The Pacific islands have been the stepchild of mission studies during most of this century. In the nineteenth century, Pacific missions received much attention because of the remarkable series of mass conversions that took place and because of the writings of a few missionary heroes, primarily John Williams in the first half of the century and John G. Paton and James Chalmers in the second half.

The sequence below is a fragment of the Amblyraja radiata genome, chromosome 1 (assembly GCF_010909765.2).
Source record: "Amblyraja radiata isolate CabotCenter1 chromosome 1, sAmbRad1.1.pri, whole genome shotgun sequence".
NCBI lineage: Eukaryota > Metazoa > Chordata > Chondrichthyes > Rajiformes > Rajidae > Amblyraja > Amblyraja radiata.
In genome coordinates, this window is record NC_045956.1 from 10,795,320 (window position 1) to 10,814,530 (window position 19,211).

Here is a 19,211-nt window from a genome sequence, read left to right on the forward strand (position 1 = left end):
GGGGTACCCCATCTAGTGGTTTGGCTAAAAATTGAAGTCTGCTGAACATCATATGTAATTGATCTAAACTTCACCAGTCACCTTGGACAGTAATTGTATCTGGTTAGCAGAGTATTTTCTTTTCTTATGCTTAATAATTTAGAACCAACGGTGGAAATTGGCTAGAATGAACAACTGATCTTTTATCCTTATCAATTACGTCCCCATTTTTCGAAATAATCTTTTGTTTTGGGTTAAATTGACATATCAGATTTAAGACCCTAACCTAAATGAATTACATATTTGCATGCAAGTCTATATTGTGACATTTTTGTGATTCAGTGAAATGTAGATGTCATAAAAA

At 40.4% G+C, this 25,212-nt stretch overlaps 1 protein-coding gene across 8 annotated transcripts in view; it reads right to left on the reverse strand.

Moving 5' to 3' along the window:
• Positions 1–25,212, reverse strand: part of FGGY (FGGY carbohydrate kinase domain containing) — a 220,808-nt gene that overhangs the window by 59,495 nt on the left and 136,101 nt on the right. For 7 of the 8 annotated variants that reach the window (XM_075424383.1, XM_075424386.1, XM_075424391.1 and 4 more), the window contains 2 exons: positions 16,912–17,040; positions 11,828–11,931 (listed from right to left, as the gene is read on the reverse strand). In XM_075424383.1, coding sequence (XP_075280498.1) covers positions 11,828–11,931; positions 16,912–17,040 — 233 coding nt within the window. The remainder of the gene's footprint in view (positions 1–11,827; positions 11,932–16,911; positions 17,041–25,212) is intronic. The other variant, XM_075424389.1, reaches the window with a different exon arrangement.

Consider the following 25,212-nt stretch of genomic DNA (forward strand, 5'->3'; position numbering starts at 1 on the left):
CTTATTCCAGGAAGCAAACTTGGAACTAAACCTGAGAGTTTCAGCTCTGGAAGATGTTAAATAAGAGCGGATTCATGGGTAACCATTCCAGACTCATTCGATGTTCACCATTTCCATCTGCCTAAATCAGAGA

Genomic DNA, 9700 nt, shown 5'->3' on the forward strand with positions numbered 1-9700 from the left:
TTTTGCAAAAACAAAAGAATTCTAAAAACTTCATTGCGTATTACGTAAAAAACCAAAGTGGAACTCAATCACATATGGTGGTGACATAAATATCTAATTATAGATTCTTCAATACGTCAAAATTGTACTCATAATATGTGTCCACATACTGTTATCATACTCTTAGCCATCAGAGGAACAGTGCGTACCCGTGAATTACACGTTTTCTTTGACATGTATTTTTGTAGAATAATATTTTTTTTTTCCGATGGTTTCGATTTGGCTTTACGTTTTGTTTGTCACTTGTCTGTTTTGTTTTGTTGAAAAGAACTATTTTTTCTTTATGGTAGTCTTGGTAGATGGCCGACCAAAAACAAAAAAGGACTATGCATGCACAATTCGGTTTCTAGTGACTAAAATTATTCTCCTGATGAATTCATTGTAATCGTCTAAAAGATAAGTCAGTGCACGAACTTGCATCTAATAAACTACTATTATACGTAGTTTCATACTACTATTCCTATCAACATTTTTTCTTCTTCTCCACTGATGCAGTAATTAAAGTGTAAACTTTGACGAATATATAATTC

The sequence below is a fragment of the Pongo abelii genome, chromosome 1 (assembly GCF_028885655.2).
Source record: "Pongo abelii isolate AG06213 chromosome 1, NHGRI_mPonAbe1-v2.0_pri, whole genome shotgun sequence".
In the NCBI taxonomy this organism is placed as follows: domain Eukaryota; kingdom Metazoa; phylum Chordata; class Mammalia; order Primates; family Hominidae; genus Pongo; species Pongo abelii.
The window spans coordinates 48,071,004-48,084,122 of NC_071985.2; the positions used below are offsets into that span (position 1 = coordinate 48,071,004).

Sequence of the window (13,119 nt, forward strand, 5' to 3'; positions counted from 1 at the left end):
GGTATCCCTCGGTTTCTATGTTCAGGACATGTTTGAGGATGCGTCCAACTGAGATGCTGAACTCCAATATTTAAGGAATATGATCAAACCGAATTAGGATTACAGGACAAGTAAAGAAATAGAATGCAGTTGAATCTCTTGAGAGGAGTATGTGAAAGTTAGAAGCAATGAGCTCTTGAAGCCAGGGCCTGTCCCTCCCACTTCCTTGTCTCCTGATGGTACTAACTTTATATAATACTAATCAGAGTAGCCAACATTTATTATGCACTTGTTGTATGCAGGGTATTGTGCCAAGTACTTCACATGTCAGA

With the twentieth century, when most of the peoples had been nominally Christianized, there was less need for heroism and less interest in the region. (The region is here defined to include the island nations of Polynesia, Melanesia, and Micronesia but not, because of space limitations, New Zealand or Indonesia, which contain Polynesian or Melanesian minorities. )